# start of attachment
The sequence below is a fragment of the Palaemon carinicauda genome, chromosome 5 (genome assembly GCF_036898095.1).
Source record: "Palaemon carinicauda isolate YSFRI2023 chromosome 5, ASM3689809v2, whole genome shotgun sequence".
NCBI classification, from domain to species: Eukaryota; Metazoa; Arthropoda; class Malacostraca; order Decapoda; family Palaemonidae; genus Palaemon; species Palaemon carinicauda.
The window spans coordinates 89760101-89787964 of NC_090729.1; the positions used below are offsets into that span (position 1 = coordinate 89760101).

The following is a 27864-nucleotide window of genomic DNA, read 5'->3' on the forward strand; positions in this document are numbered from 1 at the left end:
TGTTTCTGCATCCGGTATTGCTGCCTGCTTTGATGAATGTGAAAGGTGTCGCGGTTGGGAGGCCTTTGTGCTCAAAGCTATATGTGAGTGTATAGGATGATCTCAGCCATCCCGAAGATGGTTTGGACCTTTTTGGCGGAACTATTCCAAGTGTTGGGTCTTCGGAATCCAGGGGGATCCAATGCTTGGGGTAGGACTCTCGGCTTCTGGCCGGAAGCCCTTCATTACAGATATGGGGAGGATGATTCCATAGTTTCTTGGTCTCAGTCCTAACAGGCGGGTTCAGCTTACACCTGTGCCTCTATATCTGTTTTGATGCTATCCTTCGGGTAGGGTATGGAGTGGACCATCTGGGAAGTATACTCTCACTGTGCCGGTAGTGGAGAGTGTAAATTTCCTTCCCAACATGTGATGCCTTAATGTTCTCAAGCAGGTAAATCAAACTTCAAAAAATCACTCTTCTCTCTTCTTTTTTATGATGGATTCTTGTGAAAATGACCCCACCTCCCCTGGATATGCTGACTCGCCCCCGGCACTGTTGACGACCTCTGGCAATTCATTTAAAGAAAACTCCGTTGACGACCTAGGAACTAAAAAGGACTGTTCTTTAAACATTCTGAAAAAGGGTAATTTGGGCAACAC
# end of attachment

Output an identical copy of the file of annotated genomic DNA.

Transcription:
The sequence below is a fragment of the Palaemon carinicauda genome, chromosome 5 (genome assembly GCF_036898095.1).
Source record: "Palaemon carinicauda isolate YSFRI2023 chromosome 5, ASM3689809v2, whole genome shotgun sequence".
NCBI classification, from domain to species: Eukaryota; Metazoa; Arthropoda; class Malacostraca; order Decapoda; family Palaemonidae; genus Palaemon; species Palaemon carinicauda.
The window spans coordinates 89760101-89787964 of NC_090729.1; the positions used below are offsets into that span (position 1 = coordinate 89760101).

The following is a 27864-nucleotide window of genomic DNA, read 5'->3' on the forward strand; positions in this document are numbered from 1 at the left end:
TGTTTCTGCATCCGGTATTGCTGCCTGCTTTGATGAATGTGAAAGGTGTCGCGGTTGGGAGGCCTTTGTGCTCAAAGCTATATGTGAGTGTATAGGATGATCTCAGCCATCCCGAAGATGGTTTGGACCTTTTTGGCGGAACTATTCCAAGTGTTGGGTCTTCGGAATCCAGGGGGATCCAATGCTTGGGGTAGGACTCTCGGCTTCTGGCCGGAAGCCCTTCATTACAGATATGGGGAGGATGATTCCATAGTTTCTTGGTCTCAGTCCTAACAGGCGGGTTCAGCTTACACCTGTGCCTCTATATCTGTTTTGATGCTATCCTTCGGGTAGGGTATGGAGTGGACCATCTGGGAAGTATACTCTCACTGTGCCGGTAGTGGAGAGTGTAAATTTCCTTCCCAACATGTGATGCCTTAATGTTCTCAAGCAGGTAAATCAAACTTCAAAAAATCACTCTTCTCTCTTCTTTTTTATGATGGATTCTTGTGAAAATGACCCCACCTCCCCTGGATATGCTGACTCGCCCCCGGCACTGTTGACGACCTCTGGCAATTCATTTAAAGAAAACTCCGTTGACGACCTAGGAACTAAAAAGGACTGTTCTTTAAACATTCTGAAAAAGGGTAATTTGGGCAACAC